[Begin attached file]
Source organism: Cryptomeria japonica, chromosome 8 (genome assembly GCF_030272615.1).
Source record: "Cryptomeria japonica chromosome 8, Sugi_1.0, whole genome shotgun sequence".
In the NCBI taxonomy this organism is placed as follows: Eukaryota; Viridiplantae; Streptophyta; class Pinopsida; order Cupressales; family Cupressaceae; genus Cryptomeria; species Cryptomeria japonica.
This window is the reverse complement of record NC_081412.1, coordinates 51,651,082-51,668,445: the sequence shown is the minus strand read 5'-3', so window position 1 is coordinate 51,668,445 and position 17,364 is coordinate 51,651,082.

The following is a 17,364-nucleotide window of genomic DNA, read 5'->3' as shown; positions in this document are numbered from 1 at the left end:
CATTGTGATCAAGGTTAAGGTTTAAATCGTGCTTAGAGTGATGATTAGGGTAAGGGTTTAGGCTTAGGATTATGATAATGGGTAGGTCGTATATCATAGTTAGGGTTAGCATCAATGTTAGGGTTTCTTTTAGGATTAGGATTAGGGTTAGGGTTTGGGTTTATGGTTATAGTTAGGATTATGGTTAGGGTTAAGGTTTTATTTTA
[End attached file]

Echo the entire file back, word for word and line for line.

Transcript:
Source organism: Cryptomeria japonica, chromosome 8 (genome assembly GCF_030272615.1).
Source record: "Cryptomeria japonica chromosome 8, Sugi_1.0, whole genome shotgun sequence".
In the NCBI taxonomy this organism is placed as follows: Eukaryota; Viridiplantae; Streptophyta; class Pinopsida; order Cupressales; family Cupressaceae; genus Cryptomeria; species Cryptomeria japonica.
This window is the reverse complement of record NC_081412.1, coordinates 51,651,082-51,668,445: the sequence shown is the minus strand read 5'-3', so window position 1 is coordinate 51,668,445 and position 17,364 is coordinate 51,651,082.

The following is a 17,364-nucleotide window of genomic DNA, read 5'->3' as shown; positions in this document are numbered from 1 at the left end:
CATTGTGATCAAGGTTAAGGTTTAAATCGTGCTTAGAGTGATGATTAGGGTAAGGGTTTAGGCTTAGGATTATGATAATGGGTAGGTCGTATATCATAGTTAGGGTTAGCATCAATGTTAGGGTTTCTTTTAGGATTAGGATTAGGGTTAGGGTTTGGGTTTATGGTTATAGTTAGGATTATGGTTAGGGTTAAGGTTTTATTTTA